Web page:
9 Comments (+add yours?)

    Jul 27, 2010 @ 11:26:50



    • Prof R R Kelkar
      Jul 28, 2010 @ 01:40:20

      Thanks and best wishes.

      R R Kelkar


  2. Pooja
    Dec 28, 2009 @ 18:36:14


    My research involves Indian Monsoon and agriculture in Tamil Nadu. I think your book ‘Monsoon Prediction’ can offer a wealth of knowledge under one book which I may obtain studying different papers. Can you suggest where I can buy the book online

    Thank You



    • Prof R R Kelkar
      Dec 29, 2009 @ 00:53:15

      Dear Pooja,

      Thank you for your interest in my book. I suggest that you send an email to the publisher, BS Publications, Hyderabad, at contactus@bspublications.net. Their phone number is 040 2344 5688 and fax number is 040 2344 5611.

      Best wishes for the New Year,

      R R Kelkar


  3. Deepak Burkule
    Aug 07, 2009 @ 03:52:21

    Dear Sir,

    What is the exact contribution of plantation in monsoon advancing process. We can understand /imagine the huge tall mountains obstructing the clouds and resulting in rain in surrounding area. But if the clouds /monsoon won’t reach that area what is the role of plantation and greenery in this case?

    Thanks and Regards

    Deepak Burkule


    • Prof R R Kelkar
      Aug 07, 2009 @ 05:14:08

      Dear Deepak,

      I do not know your background and so I cannot give you an appropriate explanation on this blog. The monsoon operates on many different scales of time and space. There are local factors and global influences. If you are really interested in knowing more about the science of the monsoon, there are many books about it. The latest is my book entitled “Monsoon Prediction” which you may like to buy. The details are available on this blog.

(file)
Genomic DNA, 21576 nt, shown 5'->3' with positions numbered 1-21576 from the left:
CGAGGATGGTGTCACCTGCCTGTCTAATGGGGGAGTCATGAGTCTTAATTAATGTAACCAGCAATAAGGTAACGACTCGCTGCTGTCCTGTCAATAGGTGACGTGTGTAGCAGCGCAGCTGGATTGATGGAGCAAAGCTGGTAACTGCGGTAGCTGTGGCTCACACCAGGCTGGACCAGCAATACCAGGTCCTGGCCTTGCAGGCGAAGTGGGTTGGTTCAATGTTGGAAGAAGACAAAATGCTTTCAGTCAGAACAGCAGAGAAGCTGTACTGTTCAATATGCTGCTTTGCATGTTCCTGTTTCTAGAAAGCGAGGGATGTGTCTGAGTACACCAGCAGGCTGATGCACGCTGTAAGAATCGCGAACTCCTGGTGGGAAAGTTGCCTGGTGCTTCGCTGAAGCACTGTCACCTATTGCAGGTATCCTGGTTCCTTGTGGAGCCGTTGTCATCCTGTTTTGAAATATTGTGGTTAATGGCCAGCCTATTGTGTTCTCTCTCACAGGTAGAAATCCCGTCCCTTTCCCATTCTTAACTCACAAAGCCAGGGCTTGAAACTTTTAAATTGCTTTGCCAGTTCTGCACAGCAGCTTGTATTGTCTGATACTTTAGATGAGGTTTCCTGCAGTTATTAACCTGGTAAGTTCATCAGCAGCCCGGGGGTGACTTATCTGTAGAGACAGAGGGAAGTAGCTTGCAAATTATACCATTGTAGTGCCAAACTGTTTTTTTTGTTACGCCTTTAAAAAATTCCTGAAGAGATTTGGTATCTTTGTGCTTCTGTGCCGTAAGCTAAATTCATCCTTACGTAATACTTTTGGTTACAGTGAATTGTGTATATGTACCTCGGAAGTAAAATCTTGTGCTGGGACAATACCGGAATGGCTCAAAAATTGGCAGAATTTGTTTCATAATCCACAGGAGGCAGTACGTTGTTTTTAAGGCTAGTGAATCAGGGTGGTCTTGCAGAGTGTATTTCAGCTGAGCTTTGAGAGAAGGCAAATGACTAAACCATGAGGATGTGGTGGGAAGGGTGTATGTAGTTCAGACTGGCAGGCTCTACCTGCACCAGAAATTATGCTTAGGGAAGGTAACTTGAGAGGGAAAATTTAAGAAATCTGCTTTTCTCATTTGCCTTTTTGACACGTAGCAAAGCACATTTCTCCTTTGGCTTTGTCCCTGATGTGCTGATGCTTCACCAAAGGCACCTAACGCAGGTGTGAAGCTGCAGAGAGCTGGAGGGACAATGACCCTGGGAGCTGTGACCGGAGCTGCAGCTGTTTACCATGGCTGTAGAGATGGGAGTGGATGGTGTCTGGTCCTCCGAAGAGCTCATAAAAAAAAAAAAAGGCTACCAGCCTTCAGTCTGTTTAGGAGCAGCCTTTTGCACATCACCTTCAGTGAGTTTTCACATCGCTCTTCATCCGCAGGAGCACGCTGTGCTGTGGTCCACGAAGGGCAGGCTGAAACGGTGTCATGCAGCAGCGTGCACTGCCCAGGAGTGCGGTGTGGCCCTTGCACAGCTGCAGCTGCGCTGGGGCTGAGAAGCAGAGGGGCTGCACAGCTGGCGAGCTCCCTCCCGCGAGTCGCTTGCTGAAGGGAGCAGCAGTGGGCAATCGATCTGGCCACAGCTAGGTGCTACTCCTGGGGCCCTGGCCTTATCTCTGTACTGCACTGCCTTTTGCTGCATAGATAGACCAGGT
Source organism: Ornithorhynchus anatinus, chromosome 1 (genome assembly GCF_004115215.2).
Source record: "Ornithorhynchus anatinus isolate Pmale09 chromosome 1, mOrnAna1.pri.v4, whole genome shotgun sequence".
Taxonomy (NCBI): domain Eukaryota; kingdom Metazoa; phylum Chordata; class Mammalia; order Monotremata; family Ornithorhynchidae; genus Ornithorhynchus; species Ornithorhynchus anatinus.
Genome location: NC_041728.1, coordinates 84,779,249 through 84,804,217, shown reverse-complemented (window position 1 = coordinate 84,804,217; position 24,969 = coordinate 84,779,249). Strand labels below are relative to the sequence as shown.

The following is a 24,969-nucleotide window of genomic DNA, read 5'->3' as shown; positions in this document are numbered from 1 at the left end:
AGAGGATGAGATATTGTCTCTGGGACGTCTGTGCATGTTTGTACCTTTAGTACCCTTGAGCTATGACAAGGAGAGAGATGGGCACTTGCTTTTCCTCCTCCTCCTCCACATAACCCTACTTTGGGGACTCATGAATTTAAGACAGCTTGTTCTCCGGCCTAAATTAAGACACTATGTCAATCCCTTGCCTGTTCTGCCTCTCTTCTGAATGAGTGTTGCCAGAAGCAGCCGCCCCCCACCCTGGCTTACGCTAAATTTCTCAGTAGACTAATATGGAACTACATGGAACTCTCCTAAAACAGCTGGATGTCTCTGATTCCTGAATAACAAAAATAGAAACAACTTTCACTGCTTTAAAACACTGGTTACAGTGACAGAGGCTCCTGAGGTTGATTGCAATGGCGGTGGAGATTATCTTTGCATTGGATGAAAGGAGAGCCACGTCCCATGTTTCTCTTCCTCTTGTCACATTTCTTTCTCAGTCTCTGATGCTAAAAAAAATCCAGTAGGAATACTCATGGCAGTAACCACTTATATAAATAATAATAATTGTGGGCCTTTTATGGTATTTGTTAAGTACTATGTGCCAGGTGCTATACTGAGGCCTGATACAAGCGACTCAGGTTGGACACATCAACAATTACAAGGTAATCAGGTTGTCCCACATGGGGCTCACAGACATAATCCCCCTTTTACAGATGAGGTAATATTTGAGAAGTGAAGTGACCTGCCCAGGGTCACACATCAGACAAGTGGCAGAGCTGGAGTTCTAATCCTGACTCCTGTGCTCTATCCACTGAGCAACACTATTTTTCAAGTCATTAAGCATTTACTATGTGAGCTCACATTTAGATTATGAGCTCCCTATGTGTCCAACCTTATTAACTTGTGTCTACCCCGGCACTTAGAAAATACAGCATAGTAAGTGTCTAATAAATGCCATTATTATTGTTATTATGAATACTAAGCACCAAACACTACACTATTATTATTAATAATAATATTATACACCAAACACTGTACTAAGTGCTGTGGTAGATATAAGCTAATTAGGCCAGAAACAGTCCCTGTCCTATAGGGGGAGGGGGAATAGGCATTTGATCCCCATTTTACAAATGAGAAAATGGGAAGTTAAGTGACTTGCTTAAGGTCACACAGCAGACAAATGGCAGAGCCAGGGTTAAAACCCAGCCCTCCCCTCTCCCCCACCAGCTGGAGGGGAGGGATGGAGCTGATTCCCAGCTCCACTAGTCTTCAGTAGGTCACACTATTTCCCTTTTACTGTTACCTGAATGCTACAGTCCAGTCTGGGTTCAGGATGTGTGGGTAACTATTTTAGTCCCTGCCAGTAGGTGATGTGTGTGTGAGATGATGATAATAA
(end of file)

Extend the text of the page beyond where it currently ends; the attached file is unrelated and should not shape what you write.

R R Kelkar


  4. Ravindra Khisti
    Jul 01, 2009 @ 06:56:56

    Respected Sir,

    I have heard about one person in Nasik, who predicts perfectly about rain. The prediction is based on wind position & other conditions existing six months prior to monsoon. If suck kind of prediction is possible why our metrological department takes the observations & guide the farmers.


    Ravindra Khisti


  5. Vedang Apte
    Jun 25, 2009 @ 17:05:43

    Respected Sir

    i have a small query about monsoon predictions and its failuers;

    is it any time happend that due to non exsistence of monsoon drought like conditions have occured in INDIA? and if it has happend then what is the usual cycle of the monsoon?

    thanking you,

    Vedang Apte


    • Prof R R Kelkar
      Jun 26, 2009 @ 00:16:03

      Dear Vedang,

      No, it has never happened that there was a “non-existence” of the monsoon, or when the monsoon failed to arrive at all. If you have a more specific question, feel free to ask.